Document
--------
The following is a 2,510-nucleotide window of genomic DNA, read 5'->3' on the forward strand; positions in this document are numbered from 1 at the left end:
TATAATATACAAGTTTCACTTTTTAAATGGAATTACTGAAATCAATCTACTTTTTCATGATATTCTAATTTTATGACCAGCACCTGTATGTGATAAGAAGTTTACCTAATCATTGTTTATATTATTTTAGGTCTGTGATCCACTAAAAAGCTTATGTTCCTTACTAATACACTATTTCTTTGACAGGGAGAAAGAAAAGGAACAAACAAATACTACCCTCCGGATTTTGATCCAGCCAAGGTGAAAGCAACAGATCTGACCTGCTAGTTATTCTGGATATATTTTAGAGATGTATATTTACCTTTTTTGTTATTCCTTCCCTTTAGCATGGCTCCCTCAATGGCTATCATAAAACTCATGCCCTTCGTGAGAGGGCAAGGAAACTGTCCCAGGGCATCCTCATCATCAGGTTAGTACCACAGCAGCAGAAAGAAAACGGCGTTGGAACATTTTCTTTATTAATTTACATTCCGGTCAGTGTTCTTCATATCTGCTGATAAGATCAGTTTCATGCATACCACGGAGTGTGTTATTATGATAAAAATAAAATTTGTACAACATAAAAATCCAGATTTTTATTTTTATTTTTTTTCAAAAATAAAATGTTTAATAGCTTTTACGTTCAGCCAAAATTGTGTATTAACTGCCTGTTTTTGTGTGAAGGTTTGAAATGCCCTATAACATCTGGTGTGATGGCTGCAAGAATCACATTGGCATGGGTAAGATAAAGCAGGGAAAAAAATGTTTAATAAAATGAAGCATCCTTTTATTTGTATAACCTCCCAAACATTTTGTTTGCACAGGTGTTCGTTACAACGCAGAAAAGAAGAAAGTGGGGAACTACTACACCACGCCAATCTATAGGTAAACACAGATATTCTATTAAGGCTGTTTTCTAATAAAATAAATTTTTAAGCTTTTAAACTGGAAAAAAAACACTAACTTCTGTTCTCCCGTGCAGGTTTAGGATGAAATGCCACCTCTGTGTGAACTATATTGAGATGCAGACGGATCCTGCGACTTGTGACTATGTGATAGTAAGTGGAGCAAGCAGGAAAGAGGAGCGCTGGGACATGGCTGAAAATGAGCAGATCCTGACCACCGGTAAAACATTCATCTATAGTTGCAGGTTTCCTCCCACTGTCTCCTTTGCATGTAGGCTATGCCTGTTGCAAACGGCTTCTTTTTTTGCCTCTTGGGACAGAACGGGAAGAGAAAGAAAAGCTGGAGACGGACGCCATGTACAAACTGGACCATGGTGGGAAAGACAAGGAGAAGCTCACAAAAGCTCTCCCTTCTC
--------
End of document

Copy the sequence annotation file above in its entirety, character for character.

The following is a 2,510-nucleotide window of genomic DNA, read 5'->3' on the forward strand; positions in this document are numbered from 1 at the left end:
TATAATATACAAGTTTCACTTTTTAAATGGAATTACTGAAATCAATCTACTTTTTCATGATATTCTAATTTTATGACCAGCACCTGTATGTGATAAGAAGTTTACCTAATCATTGTTTATATTATTTTAGGTCTGTGATCCACTAAAAAGCTTATGTTCCTTACTAATACACTATTTCTTTGACAGGGAGAAAGAAAAGGAACAAACAAATACTACCCTCCGGATTTTGATCCAGCCAAGGTGAAAGCAACAGATCTGACCTGCTAGTTATTCTGGATATATTTTAGAGATGTATATTTACCTTTTTTGTTATTCCTTCCCTTTAGCATGGCTCCCTCAATGGCTATCATAAAACTCATGCCCTTCGTGAGAGGGCAAGGAAACTGTCCCAGGGCATCCTCATCATCAGGTTAGTACCACAGCAGCAGAAAGAAAACGGCGTTGGAACATTTTCTTTATTAATTTACATTCCGGTCAGTGTTCTTCATATCTGCTGATAAGATCAGTTTCATGCATACCACGGAGTGTGTTATTATGATAAAAATAAAATTTGTACAACATAAAAATCCAGATTTTTATTTTTATTTTTTTTCAAAAATAAAATGTTTAATAGCTTTTACGTTCAGCCAAAATTGTGTATTAACTGCCTGTTTTTGTGTGAAGGTTTGAAATGCCCTATAACATCTGGTGTGATGGCTGCAAGAATCACATTGGCATGGGTAAGATAAAGCAGGGAAAAAAATGTTTAATAAAATGAAGCATCCTTTTATTTGTATAACCTCCCAAACATTTTGTTTGCACAGGTGTTCGTTACAACGCAGAAAAGAAGAAAGTGGGGAACTACTACACCACGCCAATCTATAGGTAAACACAGATATTCTATTAAGGCTGTTTTCTAATAAAATAAATTTTTAAGCTTTTAAACTGGAAAAAAAACACTAACTTCTGTTCTCCCGTGCAGGTTTAGGATGAAATGCCACCTCTGTGTGAACTATATTGAGATGCAGACGGATCCTGCGACTTGTGACTATGTGATAGTAAGTGGAGCAAGCAGGAAAGAGGAGCGCTGGGACATGGCTGAAAATGAGCAGATCCTGACCACCGGTAAAACATTCATCTATAGTTGCAGGTTTCCTCCCACTGTCTCCTTTGCATGTAGGCTATGCCTGTTGCAAACGGCTTCTTTTTTTGCCTCTTGGGACAGAACGGGAAGAGAAAGAAAAGCTGGAGACGGACGCCATGTACAAACTGGACCATGGTGGGAAAGACAAGGAGAAGCTCACAAAAGCTCTCCCTTCTC